In the Comfort of His Personal Library

"Ahmed Al-Fitouri"

I was the first in my family to get an education, but I had built my first library even before I started going to school. It was composed of photographs, which were the result of both purchases and gifts; I placed a mastic gum wrapper beside a photograph of a famous movie star, Arab or American, from the early sixties. I expanded my collection through gambling, trading, borrowing, and even stealing photographs from the other children. 

Isn’t every letter of the alphabet a photograph in its own right? As soon as I learned to read, at the mosque and at school, I started saving children’s magazines and books. My collection of photographs was initially housed in a cardboard structure–then, the magazines lived on shelves that I built out of the wooden boxes of Lebanese apples that my father sold in his store. 

A book must have a home, just like me. I was adamant on providing them with shelter, so I started binding my books and magazines with colored paper and laminating them. As my father's oldest son, I slept by myself in the living room. I had my own bed, and my bookcase stood in for a bedside table. After I graduated high school, he bought me an expensive Formica table. But he did not buy me a chair! 

During the COVID-19 era, I quarantined in the library. In March 2020, masked at home in my self-imposed exile in Cairo, I opened the door for the carpenter, who was delivering my custom-made bookcase. I had picked out the type of wood, the veneer, and the dimensions. It was brown, with yellow doors at the bottom, 2 meters high and 3 meters wide. Then, in my usual excitement, I organized my books alphabetically. Magazines, where it all began, formed the heart of my library; specialized magazines, cultural magazines, general and scientific ones, and finally, comics.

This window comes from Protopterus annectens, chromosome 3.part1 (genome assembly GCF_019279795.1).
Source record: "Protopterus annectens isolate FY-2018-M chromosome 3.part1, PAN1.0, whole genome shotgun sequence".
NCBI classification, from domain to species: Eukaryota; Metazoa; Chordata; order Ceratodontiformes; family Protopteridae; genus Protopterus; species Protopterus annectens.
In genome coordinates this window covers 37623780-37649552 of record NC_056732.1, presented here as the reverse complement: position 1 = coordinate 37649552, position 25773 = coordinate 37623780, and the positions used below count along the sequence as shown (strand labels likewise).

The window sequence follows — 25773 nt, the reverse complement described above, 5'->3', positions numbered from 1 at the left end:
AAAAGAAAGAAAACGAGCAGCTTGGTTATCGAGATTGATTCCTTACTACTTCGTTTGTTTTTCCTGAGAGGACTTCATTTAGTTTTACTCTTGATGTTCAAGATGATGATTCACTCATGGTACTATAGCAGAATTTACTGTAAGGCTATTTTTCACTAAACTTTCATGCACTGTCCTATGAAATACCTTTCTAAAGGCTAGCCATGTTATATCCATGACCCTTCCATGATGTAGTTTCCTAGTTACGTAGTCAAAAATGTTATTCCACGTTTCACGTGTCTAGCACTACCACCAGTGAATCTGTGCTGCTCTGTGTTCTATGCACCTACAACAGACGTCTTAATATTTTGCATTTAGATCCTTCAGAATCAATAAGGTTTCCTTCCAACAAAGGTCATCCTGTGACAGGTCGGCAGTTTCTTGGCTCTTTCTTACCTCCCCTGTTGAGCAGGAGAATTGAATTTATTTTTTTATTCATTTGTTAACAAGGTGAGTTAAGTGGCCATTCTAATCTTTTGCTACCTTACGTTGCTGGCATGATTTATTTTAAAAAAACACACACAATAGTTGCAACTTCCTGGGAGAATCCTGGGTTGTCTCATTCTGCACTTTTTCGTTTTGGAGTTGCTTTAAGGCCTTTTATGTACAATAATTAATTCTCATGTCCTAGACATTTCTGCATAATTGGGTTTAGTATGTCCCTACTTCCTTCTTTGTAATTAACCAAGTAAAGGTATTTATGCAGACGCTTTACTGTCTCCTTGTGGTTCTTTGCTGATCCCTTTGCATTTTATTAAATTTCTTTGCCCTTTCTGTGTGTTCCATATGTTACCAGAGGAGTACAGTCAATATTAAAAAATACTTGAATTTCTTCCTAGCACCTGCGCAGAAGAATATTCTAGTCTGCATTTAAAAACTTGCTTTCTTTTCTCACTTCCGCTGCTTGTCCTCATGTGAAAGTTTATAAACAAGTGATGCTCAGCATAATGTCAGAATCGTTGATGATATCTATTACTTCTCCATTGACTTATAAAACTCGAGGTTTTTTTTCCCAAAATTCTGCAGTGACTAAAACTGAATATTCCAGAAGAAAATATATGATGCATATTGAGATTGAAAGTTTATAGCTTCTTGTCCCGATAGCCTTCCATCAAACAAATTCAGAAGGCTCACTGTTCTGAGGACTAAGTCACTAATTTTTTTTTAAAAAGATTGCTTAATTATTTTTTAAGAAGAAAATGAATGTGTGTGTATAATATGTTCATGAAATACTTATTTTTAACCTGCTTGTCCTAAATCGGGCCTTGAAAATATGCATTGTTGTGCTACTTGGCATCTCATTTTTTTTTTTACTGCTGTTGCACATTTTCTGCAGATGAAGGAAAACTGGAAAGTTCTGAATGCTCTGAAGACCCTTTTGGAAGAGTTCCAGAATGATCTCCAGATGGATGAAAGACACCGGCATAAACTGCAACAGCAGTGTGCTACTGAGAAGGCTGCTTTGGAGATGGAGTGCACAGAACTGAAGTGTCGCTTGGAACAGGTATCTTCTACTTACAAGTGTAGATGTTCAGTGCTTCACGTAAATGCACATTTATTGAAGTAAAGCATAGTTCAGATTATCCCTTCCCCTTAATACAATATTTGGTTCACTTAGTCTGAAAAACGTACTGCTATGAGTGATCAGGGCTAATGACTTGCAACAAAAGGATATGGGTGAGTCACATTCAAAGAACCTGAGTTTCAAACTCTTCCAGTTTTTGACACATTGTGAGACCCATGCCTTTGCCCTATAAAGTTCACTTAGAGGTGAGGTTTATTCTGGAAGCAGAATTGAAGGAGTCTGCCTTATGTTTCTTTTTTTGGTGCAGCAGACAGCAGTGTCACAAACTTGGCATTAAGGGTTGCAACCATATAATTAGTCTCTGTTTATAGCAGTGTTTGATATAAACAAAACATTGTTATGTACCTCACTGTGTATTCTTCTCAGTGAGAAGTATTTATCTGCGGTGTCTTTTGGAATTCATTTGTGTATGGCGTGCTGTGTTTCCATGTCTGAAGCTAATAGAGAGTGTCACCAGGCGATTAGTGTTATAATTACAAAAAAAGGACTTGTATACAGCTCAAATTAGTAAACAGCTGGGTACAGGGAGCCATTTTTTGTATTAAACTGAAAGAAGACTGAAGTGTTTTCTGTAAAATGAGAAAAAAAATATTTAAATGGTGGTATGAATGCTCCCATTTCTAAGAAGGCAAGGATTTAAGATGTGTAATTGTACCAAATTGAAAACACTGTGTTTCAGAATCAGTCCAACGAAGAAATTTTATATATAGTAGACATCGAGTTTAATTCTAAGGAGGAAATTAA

In the1960s, during my childhood, the country was overcome with panic over the Cholera disease, and we rushed towards the hospitals and clinics for treatment. At the same moment, a Lebanese customer of my father’s gave me a record of Fairouz’s “Ghanneit Mecca” album. And he had already bought my father a record player. That's when my audio library was established, followed by an audiovisual one, with 8mm films. After I graduated from primary school, my uncle gave me an old cinema projector, with a short Charlie Chapman tape.

During my time in prison, that forced confinement that oppresses the soul, in a cell resembling a can of sardines stuffed with 10 men for almost 10 years, I had no way of receiving books. But ultimately, there is also life in prison, and humans are genetically predisposed to accomplish the impossible. 

One time, we were allowed an exceptional visit for no clear reason. The only two visitors were the mothers of my cellmates and friends Khaled El-Torgoman and the late Idris El-Mesmary. They brought some food and underwear with them, but they weren't permitted to see their sons. The food was wrapped in pages of a foreign newspaper, which we later learned was the latest edition of Time magazineagazine. Magazines were not allowed into the country at the time, but a family member had smuggled the issue in. It seems like he wanted to surprise us. That’s how we revived the magazine’s body; our library now contained the latest issue of Time. We also issued a magazine out of cigarette rolling paper; it featured individual, collective, and translated writing in several fields. 

The prison administration suddenly received orders to taper their violence and pressure, to avoid driving us towards eruption and rebellion. (We had just gone on a hunger strike that lasted for 10 days.) As a result, they bought us books, and funnily enough, we received one titled: “The Tormented of the Earth: The Psychology of the Oppressed Man.” Our friend Ramadan El-Maqsaby made bookshelves out of cigarette packs wrapped in the colorful fabric of a worn-out blazer. Together with another friend, I was a kind of curator for the library. When we were released, Idris El-Mismari and I took some of its contents, particularly the pieces we authored, and some of them remain there to this day. 

In my freedom, there were many libraries, not just one. But that’s a story for another time.

Born in Benghazi, a Libyan journalist, writer, and novelist who writes about politics and culture. He began his career as a journalist at a young age, working for Al-Fajr Al-Jadeed newspaper, its cultural supplement, and La magazine. He served as the editor-in-chief of the magazine Mawaqif (2011-2014). Among his publications are the novels “Sareeb” and “The Biography of Bani Ghazi” as well as the critical study “In the Footsteps of Rafiq.”

Ahmed Al-Fitouri
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